Friday, December 5, 2008

Red & White Wine Jams


There are sometimes when a bottle or bottles of wine are not finished in my apartment. This is rare, but after a big party there tends to be a few bottles of red left over that no one drinks and would otherwise go bad. I usually freeze the wine and use it for cooking in some vague future. That stockpile of frozen wine has built up. Thus these wine jams.

Wine and cheese, butter and popcorn, lamb and rosemary…these are a few of the iconic examples of ‘flavor pairings’; spices, libations or food combinations that enhance each other dramatically. You can pair almost any cheese with any kind of fruit preserve and its good! These jams just make it better.

Sauvignon Blanc, Chamomile & Pear Jam

Yield: 12 ozs.

5 Bosc Pears
1 ½ Bottles of White Wine (Sauvignon Blanc, Gew├╝rztraminer, Riesling)
½ Tbls Whole Coriander Seeds*
1 Tbls Whole Cardamom Pods
½ Vanilla Pod
½ Cup of Sugar
2 small Bay Leaves
1 Tbls Loose Chamomile Tea

1. Peel Pears and core. Coarsely chop and put into a small empty boiling pot.
2. Pour in the wine/s (you can use a blend of these 3 wines or just one varietal. I only used sauvignon blanc and it turned out great.). Cut the vanilla pod in half and scrape the interior. Add the pod and scrapings into the wine and pears. Now put the stove on medium heat.
3. Shell the cardamom pods and crush the seeds with a mortar and pestle. Reserve.
4. Bouquet Garni: In a cheesecloth combine chamomile, bay leaves and cardamom pods. Secure the bouquet garni and add to the wine and pears.
5. Add the whole coriander plus the crushed cardamom seeds. Crank up the heat. Reduce by half.
6. After the pear/wine mixture is reduced by half, add ½ cup of sugar. Stir with a wooden spoon. At this point you should taste the jam. It maybe too tart, add more sugar. If you find that too much liquid is left in the pot AFTER you have added the sugar, reduce further. Add more sugar until the sweetness you desire is reached.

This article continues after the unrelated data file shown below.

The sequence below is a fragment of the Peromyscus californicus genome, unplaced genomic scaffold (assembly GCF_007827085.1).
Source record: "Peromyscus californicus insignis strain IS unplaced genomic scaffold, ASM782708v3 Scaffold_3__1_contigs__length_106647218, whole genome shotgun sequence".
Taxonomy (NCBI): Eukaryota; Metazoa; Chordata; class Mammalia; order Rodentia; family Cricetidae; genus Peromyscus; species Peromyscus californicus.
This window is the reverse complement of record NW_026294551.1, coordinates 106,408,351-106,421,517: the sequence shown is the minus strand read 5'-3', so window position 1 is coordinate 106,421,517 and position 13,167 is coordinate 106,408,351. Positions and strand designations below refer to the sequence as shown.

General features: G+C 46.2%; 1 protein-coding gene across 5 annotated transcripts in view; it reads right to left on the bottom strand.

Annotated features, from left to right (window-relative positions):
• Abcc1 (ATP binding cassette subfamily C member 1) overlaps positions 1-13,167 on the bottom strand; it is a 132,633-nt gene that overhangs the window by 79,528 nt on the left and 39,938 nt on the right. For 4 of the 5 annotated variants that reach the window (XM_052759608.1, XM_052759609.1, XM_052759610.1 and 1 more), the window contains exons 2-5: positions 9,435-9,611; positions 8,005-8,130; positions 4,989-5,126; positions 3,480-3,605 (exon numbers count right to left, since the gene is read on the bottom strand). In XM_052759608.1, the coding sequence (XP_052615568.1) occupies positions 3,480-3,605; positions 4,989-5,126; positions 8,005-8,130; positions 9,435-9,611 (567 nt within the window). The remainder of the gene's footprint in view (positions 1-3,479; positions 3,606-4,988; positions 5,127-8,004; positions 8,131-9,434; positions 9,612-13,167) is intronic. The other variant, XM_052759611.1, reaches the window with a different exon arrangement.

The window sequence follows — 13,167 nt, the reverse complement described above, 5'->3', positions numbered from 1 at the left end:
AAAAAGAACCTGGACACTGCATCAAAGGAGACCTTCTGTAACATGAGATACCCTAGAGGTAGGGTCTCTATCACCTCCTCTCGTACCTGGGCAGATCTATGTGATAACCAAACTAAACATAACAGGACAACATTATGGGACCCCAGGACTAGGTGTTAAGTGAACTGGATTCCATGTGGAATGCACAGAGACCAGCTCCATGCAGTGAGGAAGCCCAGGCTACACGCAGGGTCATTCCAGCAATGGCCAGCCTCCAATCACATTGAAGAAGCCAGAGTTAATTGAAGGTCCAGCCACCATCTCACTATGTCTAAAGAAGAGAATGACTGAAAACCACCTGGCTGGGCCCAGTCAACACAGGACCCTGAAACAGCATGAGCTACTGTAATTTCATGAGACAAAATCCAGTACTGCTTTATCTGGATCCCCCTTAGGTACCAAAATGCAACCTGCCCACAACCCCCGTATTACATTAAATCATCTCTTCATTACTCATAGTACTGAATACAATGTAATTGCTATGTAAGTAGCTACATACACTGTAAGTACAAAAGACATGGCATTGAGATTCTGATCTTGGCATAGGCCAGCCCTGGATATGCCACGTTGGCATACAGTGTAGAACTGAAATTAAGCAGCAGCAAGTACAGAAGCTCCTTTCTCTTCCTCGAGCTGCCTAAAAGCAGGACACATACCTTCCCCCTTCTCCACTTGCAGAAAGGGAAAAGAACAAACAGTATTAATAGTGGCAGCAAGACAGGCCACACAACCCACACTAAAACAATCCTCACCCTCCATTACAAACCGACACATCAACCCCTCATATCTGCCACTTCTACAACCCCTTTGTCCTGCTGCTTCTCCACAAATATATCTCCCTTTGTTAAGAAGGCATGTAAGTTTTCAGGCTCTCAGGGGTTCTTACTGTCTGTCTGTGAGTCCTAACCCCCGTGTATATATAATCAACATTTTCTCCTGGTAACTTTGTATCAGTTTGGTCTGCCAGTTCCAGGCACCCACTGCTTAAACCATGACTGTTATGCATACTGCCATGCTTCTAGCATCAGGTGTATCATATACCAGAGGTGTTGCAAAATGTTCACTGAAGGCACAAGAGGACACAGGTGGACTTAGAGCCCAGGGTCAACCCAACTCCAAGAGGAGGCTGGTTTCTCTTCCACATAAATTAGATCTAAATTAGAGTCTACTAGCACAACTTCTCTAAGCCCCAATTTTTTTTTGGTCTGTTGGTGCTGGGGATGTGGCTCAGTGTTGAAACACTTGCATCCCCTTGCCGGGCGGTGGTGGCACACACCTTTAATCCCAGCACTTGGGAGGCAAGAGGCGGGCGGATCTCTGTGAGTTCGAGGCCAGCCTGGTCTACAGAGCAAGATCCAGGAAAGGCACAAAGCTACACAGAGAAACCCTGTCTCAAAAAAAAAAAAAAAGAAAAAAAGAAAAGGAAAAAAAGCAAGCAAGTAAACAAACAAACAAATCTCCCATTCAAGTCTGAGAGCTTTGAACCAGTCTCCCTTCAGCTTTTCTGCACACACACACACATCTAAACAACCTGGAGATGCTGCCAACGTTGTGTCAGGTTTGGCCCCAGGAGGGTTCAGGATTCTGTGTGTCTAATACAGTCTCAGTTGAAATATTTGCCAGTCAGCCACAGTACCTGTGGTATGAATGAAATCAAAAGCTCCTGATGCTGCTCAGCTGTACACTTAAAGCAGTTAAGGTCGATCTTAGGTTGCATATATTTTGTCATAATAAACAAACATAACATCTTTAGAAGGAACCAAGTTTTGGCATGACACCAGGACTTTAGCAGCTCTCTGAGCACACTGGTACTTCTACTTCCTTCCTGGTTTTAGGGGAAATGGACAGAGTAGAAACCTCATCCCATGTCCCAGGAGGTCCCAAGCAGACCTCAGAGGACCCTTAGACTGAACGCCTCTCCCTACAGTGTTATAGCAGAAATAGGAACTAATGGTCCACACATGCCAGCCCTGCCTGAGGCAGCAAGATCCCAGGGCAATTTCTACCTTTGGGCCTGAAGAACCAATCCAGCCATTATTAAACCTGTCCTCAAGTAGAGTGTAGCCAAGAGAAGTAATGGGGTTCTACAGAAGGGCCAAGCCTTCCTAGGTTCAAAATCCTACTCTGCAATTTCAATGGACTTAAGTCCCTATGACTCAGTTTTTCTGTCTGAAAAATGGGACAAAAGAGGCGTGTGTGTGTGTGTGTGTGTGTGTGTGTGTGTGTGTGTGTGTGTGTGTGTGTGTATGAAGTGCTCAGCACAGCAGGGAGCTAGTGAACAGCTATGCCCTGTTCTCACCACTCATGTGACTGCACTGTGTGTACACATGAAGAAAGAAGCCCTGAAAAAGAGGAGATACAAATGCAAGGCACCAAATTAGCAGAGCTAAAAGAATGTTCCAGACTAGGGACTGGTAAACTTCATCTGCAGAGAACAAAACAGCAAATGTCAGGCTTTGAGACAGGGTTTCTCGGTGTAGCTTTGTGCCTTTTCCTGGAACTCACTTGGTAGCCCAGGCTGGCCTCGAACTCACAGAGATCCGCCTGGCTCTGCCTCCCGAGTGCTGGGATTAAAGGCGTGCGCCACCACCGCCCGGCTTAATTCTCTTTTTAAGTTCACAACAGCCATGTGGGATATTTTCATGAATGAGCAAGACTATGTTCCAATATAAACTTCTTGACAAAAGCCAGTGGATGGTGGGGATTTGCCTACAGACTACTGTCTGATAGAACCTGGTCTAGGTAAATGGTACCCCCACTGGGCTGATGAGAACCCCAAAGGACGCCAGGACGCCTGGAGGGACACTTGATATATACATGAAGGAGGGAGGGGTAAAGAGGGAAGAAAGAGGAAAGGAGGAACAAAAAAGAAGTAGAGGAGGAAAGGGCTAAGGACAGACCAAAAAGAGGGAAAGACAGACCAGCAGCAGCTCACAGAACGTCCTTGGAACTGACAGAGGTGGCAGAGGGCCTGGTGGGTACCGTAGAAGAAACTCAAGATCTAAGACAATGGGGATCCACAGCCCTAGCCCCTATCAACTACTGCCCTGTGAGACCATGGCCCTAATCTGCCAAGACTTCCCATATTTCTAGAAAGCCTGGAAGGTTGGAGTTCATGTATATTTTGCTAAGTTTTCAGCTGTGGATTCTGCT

7. Chill and place in a jar

*I left the coriander seeds whole because once they cook for so long they soften up. Biting into a softened coriander seed with the pears is delicious. Plus it looks good in the jam. If it’s not your idea of ‘good’ then just grind it up in a mortar and pestle.

Pair this jam with a sheep’s milk Parmesan, Manchego or Gouda. Works well with roasted pork, Seared Wild Striped Bass or Black Cod or simply on toast in the morning.



Zinfandel, Herbs de Provence & Mixed berry Jam

Yield: 1 Quart
Time: 45 minutes-1 Hour

1 ½ Bottles of Zinfandel or Primitivo
½ Bottle of Cabernet Sauvignon
4 Containers of Blueberries*
2 Containers of Blackberries
½ Container of Raspberries
3 Tbls Herbs de Provence
1 Cup Sugar
1 Cinnamon Stick
4 Cloves
½ Tbls Allspice
2 bay leaves

1. Rinse all the berries and place into a 5-quart pot
2. Pour the wine into the pot. Turn the flame up to med-high heat.
3. Bouquet garni: Cinnamon. Cloves and bay leaves. Drop this into the simmering wine and berries. Add the Herbs de Provence.
4. Crank up the heat and reduce by half. Add sugar. If the mixture is still loose cook down further and stir with a rubber spatula keeping an eye on the heat. Do not allow the bottom to burn.
5. At this stage taste the mixture. If it is too tart, add more sugar. Remove the bouquet garni.
6. Chill and jar.

*Blueberries have pectin in them which is a natural gelatin. However, I used one Tbls of Knox dissolved in warm water and added it to the mixture before I chilled it.

Pair this with a Chicken liver pate or your turkey leftovers or cheese or toast or…you get the idea.

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